Life and music: it’s all about balance

I’m writing this today whilst basking in glorious sunshine in my garden (well, I call it a garden, it’s more like a yard really). Whilst that might not seem like something to even give a thought to, to me it’s a Image by <a href="https://pixabay.com/users/Free-Photos-242387/?utm_source=link-attribution&utm_medium=referral&utm_campaign=image&utm_content=1209837">Free-Photos</a> from <a href="https://pixabay.com/?utm_source=link-attribution&utm_medium=referral&utm_campaign=image&utm_content=1209837">Pixabay</a>breakthrough in choosing, no, allowing myself the time and space to just sit and enjoy life without feeling the need to be doing anything (ok, so writing this can indeed be classified as ‘doing something’ but I’m sure you get the point). For someone who for most of their life has felt guilty for even taking 5 minutes out of the working day to get some fresh air, how have I finally come to the point where embracing doing nothing is ok and even feels good? It’s all to do with my new found understanding of balance. For, in this instance, I’ve just spent the past hour and a half engaged in flute practice, toiling away at technical exercises and repertoire for forthcoming concerts in the sweltering heat. Which, whilst  I would be the first to say I enjoyed it, it can only be described at best as pretty uncomfortable when you have to keep stopping to prevent your instrument sliding out of your hands for the 20th time. So to achieve balance, I’m now enjoying the heat outside with my favourite mug full of coffee (something else which isn’t compatible during flute practice!)

We all know that balance in most aspects life is something which works on paper but is damn well near impossible to achieve. Despite this, it is something that I believe should always be at the forefront of our minds. It’s all too easy to get caught up in the busyness of the everyday without taking stock of where we are going and what we are trying to achieve. Ultimately then, it is only when we consider how to find a sense of balance that we begin to find that life flows better and we get the results we are looking for.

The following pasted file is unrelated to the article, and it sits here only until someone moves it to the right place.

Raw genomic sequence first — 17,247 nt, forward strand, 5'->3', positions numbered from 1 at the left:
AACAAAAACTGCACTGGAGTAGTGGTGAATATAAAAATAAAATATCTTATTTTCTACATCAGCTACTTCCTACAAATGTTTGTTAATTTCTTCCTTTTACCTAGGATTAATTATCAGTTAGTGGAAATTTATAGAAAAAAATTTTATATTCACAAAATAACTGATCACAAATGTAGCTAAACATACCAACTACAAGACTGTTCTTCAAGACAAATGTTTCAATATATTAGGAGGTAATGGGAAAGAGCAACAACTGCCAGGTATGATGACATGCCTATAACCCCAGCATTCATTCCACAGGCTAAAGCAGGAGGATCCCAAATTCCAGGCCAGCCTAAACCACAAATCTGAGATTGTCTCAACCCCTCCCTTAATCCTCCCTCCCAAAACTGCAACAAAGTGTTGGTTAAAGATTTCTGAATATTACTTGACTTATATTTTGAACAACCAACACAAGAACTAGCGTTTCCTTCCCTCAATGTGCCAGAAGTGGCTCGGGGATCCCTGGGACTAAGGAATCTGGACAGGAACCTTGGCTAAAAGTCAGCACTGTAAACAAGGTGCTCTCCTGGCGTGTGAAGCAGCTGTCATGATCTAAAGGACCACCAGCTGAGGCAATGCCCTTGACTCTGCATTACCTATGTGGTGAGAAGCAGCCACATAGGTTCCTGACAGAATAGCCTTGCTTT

Not only do I think that our lives can benefit from this philosophy, but also our music making. I’m sure the musicians reading this would agree that everyone has aspects of their playing that they naturally find easier to achieve than others, be it dynamic contrasts, articulation or rhythmic precision (the latter is certainly not something I can boast about!) Therefore it’s probably not new advice to you that the remaining elements (finger work, scales, tone etc.) will require more focus to bring them up to standard. But beyond this, where else is balance important? Well, even choosing repertoire and exercises requires balance – does it provide the right level of challenge for me as a player at this moment in time? Then, how are we going to choose which pieces to select for an upcoming performance? Surely the balance between styles, moods and keys alongside audience expectation and setting should always be paramount here.

Beyond this then, how about the approach of a piece of music itself? Surely the biggest balancing act of all concerns technique and interpretation. In a recent episode of the brilliant talking flutes podcast, flutist Elisabet Franch, in conversation with Jean-Paul Wright, raises this point beautifully when she talks about the balance between technique and ‘passion for the music’ (you can listen to the episode here). Often I think this is overlooked, with the emphasis being too firmly placed on technique and ‘getting it right’ above what we as performers wish to express.

So the next time you’re practising, or even find yourself contemplating life itself (both equally important pastimes!), remember to consider how balance, in so many ways, can provide the key to getting the results you desire.

Book Review: Light is the New Black

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Why do you continue to play music? Is it because you found that you could earn a living through performing or teaching? Is it because you want to see how far you can improve your technique? Or is it because you want to share your talent with the world?

Even if it’s for any of those reasons it’s also because of this. It lights you up.

In light is the new black, Rebecca Campbell tells of her journey which led her from being a successful creative director in advertising to spiritual guide thanks to one enlightening moment. The moment she realised she was on the wrong path. Her real path is where she can express her light, her true calling, and this book is her way of inspiring the reader to do the same.